However, despite her maneuvers and the valiant efforts of her gunners, Enterprise was struck just forward of her after elevator with a Japanese bomb that penetrated her flight deck and exploded deep in the bowels of the ship. Thirty-five of her crew were killed in the blast. Half a minute later, another bomb exploded on the carrier’s flight deck, a mere 15 feet from the location of the first explosion. This particular explosion was devastating. The blast wiped out the 38 men of the ship’s after starboard five-inch gun gallery, silencing the vital defensive battery and leaving Enterprise’s defensive firepower suddenly lacking. Regardless of her rather grievous wounds, the ship and her crew plowed forward, desperately attempting to escape the continuing aerial onslaught. The Big E was struck by one more bomb, up forward, that was fortunately a dud. Still, the projectile killed and wounded more of the ship’s crew.
When the fusillade of enemy aircraft had ended, Enterprise was still afloat. She was hurt. She was on fire, taking on water, and listing. Yet she maintained her position in the formation of ships and continued to operate, a testament to her valiant crew. Her precious flight deck had lived to fight another day and would continue to support the occupation of Guadalcanal. Eastern Solomons ended as an American victory, both strategically and tactically. Although Enterprise had been severely damaged, the Japanese assault had been driven off with the loss of the escort carrier Ryujo as well as many irreplaceable aircrews.
Jack Glass picked himself up off of the deck following the Japanese assault and helped to tend to his carrier’s wounds. After the ship had been temporarily repaired at sea by her crew, he wandered down to the area of the second bomb hit on the starboard five-inch gun gallery and saw what was left of some his shipmates. “That’s when I really growed up a little bit. I walked back and . . . looked at that terrible scene back there where these guys were all burned up. It was just a flash fire and they were just burned instantaneously. That’ll make a believer out of you if anything will.” Jack and Enterprise retired to Pearl Harbor for more permanent repairs, only to put to sea again, bound for the same place.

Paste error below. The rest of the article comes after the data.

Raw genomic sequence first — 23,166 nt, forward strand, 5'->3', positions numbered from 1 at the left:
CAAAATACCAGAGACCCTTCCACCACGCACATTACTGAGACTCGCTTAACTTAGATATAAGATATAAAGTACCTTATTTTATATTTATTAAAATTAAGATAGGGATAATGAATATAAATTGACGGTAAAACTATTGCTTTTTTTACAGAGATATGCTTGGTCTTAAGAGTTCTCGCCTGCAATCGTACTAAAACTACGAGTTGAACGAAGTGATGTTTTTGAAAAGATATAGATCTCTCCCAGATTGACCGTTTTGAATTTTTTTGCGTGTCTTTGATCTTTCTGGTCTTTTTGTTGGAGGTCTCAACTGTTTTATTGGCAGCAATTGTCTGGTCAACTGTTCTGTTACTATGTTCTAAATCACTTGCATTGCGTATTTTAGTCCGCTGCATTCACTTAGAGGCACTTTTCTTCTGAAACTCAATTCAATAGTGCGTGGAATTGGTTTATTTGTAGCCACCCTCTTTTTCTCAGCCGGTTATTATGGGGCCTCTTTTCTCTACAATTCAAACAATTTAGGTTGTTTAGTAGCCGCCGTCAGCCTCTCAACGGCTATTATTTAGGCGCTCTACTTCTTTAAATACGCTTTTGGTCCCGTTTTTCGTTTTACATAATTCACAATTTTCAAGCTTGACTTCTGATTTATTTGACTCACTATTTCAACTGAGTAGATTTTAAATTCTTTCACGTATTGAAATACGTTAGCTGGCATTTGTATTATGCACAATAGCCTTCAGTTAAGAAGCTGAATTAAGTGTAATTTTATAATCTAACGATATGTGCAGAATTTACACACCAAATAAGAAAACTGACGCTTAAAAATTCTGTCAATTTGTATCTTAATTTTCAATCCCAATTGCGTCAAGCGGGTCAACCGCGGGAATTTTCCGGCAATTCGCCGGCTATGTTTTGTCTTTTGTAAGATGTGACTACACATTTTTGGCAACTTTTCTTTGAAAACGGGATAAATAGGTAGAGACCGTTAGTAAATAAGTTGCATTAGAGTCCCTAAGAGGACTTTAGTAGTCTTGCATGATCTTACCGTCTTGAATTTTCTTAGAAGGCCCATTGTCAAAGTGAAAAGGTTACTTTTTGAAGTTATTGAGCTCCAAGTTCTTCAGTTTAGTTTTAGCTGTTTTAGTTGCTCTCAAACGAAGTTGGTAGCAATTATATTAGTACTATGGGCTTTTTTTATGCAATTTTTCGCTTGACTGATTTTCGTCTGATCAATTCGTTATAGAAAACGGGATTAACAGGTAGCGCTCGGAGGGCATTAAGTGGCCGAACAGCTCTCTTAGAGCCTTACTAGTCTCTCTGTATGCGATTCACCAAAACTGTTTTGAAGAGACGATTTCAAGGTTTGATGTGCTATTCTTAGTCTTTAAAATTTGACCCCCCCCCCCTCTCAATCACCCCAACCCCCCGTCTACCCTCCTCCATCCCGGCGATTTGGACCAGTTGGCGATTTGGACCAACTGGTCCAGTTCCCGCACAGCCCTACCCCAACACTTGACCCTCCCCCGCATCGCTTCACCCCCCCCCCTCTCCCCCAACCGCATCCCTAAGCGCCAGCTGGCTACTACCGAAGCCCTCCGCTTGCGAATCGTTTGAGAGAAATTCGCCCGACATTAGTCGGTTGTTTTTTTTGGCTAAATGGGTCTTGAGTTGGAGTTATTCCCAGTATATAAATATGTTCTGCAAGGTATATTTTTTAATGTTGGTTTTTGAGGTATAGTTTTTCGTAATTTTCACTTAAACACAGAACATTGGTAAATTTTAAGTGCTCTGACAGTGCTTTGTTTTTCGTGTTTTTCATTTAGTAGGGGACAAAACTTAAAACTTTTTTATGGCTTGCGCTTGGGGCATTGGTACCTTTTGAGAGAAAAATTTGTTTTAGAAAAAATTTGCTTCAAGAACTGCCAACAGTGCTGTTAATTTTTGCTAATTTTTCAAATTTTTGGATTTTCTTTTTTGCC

Jack continued to serve aboard The Big E, being transferred to Bombing Squadron Ten (VB-10), serving as a rear seat gunner in SBD Dauntless dive bombers. He saw action at Santa Cruz, the Naval Battle of Guadalcanal and Rennell before being sent back home with his squadron in early 1943. He would ship out aboard Enterprise one more time with VB-10 in 1944, seeing more combat in the Marshall Islands, Truk twice, Hollandia, the Marianas campaign, and the Battle of the Philippine Sea. He was discharged from the Navy in 1947 and went on to serve in the Air Force.
Seth Paridon was a staff historian at The National WWII Museum for 15 years beginning in 2005. He began his career conducting oral histories and research for HBO’s miniseries The Pacific and holds the distinction of being the first historian hired by the Museum’s Research Department. In the 12 years he was Manager of Research Services, Seth and his team increased the oral history collection from 25 to nearly 5,000 oral histories.